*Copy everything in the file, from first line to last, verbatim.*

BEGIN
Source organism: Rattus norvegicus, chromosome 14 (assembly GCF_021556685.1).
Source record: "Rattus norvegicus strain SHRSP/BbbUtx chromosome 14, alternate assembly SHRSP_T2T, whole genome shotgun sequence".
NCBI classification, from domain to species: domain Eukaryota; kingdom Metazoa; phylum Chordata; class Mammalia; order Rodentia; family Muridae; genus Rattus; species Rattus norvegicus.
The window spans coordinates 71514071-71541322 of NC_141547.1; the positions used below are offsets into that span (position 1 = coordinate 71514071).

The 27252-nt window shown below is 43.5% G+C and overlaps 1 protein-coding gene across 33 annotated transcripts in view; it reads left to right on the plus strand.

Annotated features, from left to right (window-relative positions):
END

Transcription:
Source organism: Rattus norvegicus, chromosome 14 (assembly GCF_021556685.1).
Source record: "Rattus norvegicus strain SHRSP/BbbUtx chromosome 14, alternate assembly SHRSP_T2T, whole genome shotgun sequence".
NCBI classification, from domain to species: domain Eukaryota; kingdom Metazoa; phylum Chordata; class Mammalia; order Rodentia; family Muridae; genus Rattus; species Rattus norvegicus.
The window spans coordinates 71514071-71541322 of NC_141547.1; the positions used below are offsets into that span (position 1 = coordinate 71514071).

The 27252-nt window shown below is 43.5% G+C and overlaps 1 protein-coding gene across 33 annotated transcripts in view; it reads left to right on the plus strand.

Annotated features, from left to right (window-relative positions):